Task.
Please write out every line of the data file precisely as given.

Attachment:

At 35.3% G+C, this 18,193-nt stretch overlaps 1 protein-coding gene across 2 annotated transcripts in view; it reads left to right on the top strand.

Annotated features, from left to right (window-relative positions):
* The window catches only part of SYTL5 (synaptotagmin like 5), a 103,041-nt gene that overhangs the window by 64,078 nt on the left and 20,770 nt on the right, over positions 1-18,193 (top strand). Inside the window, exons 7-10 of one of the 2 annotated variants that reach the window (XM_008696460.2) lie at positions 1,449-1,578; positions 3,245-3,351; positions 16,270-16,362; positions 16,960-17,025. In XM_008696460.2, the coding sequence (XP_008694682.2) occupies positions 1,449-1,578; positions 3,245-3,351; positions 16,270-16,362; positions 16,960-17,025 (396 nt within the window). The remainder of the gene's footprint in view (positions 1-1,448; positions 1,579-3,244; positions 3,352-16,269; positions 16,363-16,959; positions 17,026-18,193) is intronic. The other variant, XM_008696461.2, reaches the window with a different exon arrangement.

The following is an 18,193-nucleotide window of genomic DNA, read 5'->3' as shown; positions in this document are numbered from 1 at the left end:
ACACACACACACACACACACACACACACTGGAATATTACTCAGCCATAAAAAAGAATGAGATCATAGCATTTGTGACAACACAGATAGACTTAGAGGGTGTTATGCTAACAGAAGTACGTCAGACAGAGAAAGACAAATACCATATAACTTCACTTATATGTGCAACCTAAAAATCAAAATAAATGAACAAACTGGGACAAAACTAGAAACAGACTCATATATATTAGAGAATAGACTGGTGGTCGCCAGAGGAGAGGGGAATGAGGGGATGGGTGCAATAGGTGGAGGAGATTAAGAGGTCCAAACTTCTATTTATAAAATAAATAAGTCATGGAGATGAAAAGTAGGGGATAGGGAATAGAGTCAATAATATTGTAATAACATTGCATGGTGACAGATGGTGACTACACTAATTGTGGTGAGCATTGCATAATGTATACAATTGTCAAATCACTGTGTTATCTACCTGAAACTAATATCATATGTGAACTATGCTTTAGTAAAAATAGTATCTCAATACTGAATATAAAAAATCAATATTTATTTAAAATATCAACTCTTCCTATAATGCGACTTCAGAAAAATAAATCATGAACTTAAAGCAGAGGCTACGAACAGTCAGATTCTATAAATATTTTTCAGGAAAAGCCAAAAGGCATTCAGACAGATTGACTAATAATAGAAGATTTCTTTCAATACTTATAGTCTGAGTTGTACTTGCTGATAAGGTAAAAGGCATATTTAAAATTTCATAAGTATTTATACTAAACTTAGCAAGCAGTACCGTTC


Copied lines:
At 35.3% G+C, this 18,193-nt stretch overlaps 1 protein-coding gene across 2 annotated transcripts in view; it reads left to right on the top strand.

Annotated features, from left to right (window-relative positions):
* The window catches only part of SYTL5 (synaptotagmin like 5), a 103,041-nt gene that overhangs the window by 64,078 nt on the left and 20,770 nt on the right, over positions 1-18,193 (top strand). Inside the window, exons 7-10 of one of the 2 annotated variants that reach the window (XM_008696460.2) lie at positions 1,449-1,578; positions 3,245-3,351; positions 16,270-16,362; positions 16,960-17,025. In XM_008696460.2, the coding sequence (XP_008694682.2) occupies positions 1,449-1,578; positions 3,245-3,351; positions 16,270-16,362; positions 16,960-17,025 (396 nt within the window). The remainder of the gene's footprint in view (positions 1-1,448; positions 1,579-3,244; positions 3,352-16,269; positions 16,363-16,959; positions 17,026-18,193) is intronic. The other variant, XM_008696461.2, reaches the window with a different exon arrangement.

The following is an 18,193-nucleotide window of genomic DNA, read 5'->3' as shown; positions in this document are numbered from 1 at the left end:
ACACACACACACACACACACACACACACTGGAATATTACTCAGCCATAAAAAAGAATGAGATCATAGCATTTGTGACAACACAGATAGACTTAGAGGGTGTTATGCTAACAGAAGTACGTCAGACAGAGAAAGACAAATACCATATAACTTCACTTATATGTGCAACCTAAAAATCAAAATAAATGAACAAACTGGGACAAAACTAGAAACAGACTCATATATATTAGAGAATAGACTGGTGGTCGCCAGAGGAGAGGGGAATGAGGGGATGGGTGCAATAGGTGGAGGAGATTAAGAGGTCCAAACTTCTATTTATAAAATAAATAAGTCATGGAGATGAAAAGTAGGGGATAGGGAATAGAGTCAATAATATTGTAATAACATTGCATGGTGACAGATGGTGACTACACTAATTGTGGTGAGCATTGCATAATGTATACAATTGTCAAATCACTGTGTTATCTACCTGAAACTAATATCATATGTGAACTATGCTTTAGTAAAAATAGTATCTCAATACTGAATATAAAAAATCAATATTTATTTAAAATATCAACTCTTCCTATAATGCGACTTCAGAAAAATAAATCATGAACTTAAAGCAGAGGCTACGAACAGTCAGATTCTATAAATATTTTTCAGGAAAAGCCAAAAGGCATTCAGACAGATTGACTAATAATAGAAGATTTCTTTCAATACTTATAGTCTGAGTTGTACTTGCTGATAAGGTAAAAGGCATATTTAAAATTTCATAAGTATTTATACTAAACTTAGCAAGCAGTACCGTTC